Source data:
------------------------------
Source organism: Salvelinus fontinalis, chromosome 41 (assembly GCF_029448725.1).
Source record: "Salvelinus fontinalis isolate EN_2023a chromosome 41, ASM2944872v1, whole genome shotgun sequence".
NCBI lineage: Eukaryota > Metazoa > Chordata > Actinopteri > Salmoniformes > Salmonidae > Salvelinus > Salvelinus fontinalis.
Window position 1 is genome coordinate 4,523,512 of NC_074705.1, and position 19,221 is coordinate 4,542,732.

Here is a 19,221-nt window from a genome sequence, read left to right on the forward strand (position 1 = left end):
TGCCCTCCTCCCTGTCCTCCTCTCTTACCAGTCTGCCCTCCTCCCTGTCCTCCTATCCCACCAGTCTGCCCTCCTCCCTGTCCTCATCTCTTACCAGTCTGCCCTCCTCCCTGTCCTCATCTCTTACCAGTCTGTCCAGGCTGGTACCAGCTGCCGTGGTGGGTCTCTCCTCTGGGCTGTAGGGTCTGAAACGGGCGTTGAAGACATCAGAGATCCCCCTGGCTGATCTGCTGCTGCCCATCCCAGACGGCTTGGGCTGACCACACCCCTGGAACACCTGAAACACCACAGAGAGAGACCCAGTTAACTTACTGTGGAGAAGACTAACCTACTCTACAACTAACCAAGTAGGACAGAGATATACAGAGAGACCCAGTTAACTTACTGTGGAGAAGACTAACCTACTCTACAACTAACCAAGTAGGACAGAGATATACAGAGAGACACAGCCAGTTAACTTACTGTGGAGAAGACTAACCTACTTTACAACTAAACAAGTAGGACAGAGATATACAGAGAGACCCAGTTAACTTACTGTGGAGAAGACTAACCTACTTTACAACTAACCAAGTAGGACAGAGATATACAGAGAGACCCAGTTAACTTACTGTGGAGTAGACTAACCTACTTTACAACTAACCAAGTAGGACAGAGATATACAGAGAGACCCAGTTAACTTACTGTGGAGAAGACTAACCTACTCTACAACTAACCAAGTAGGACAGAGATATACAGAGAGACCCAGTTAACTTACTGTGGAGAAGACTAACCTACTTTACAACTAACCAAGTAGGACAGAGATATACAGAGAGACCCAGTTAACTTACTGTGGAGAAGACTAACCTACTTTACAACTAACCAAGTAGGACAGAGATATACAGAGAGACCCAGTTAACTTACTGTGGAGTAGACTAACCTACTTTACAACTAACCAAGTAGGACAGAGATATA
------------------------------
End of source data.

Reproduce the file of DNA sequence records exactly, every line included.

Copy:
Source organism: Salvelinus fontinalis, chromosome 41 (assembly GCF_029448725.1).
Source record: "Salvelinus fontinalis isolate EN_2023a chromosome 41, ASM2944872v1, whole genome shotgun sequence".
NCBI lineage: Eukaryota > Metazoa > Chordata > Actinopteri > Salmoniformes > Salmonidae > Salvelinus > Salvelinus fontinalis.
Window position 1 is genome coordinate 4,523,512 of NC_074705.1, and position 19,221 is coordinate 4,542,732.

Here is a 19,221-nt window from a genome sequence, read left to right on the forward strand (position 1 = left end):
TGCCCTCCTCCCTGTCCTCCTCTCTTACCAGTCTGCCCTCCTCCCTGTCCTCCTATCCCACCAGTCTGCCCTCCTCCCTGTCCTCATCTCTTACCAGTCTGCCCTCCTCCCTGTCCTCATCTCTTACCAGTCTGTCCAGGCTGGTACCAGCTGCCGTGGTGGGTCTCTCCTCTGGGCTGTAGGGTCTGAAACGGGCGTTGAAGACATCAGAGATCCCCCTGGCTGATCTGCTGCTGCCCATCCCAGACGGCTTGGGCTGACCACACCCCTGGAACACCTGAAACACCACAGAGAGAGACCCAGTTAACTTACTGTGGAGAAGACTAACCTACTCTACAACTAACCAAGTAGGACAGAGATATACAGAGAGACCCAGTTAACTTACTGTGGAGAAGACTAACCTACTCTACAACTAACCAAGTAGGACAGAGATATACAGAGAGACACAGCCAGTTAACTTACTGTGGAGAAGACTAACCTACTTTACAACTAAACAAGTAGGACAGAGATATACAGAGAGACCCAGTTAACTTACTGTGGAGAAGACTAACCTACTTTACAACTAACCAAGTAGGACAGAGATATACAGAGAGACCCAGTTAACTTACTGTGGAGTAGACTAACCTACTTTACAACTAACCAAGTAGGACAGAGATATACAGAGAGACCCAGTTAACTTACTGTGGAGAAGACTAACCTACTCTACAACTAACCAAGTAGGACAGAGATATACAGAGAGACCCAGTTAACTTACTGTGGAGAAGACTAACCTACTTTACAACTAACCAAGTAGGACAGAGATATACAGAGAGACCCAGTTAACTTACTGTGGAGAAGACTAACCTACTTTACAACTAACCAAGTAGGACAGAGATATACAGAGAGACCCAGTTAACTTACTGTGGAGTAGACTAACCTACTTTACAACTAACCAAGTAGGACAGAGATATA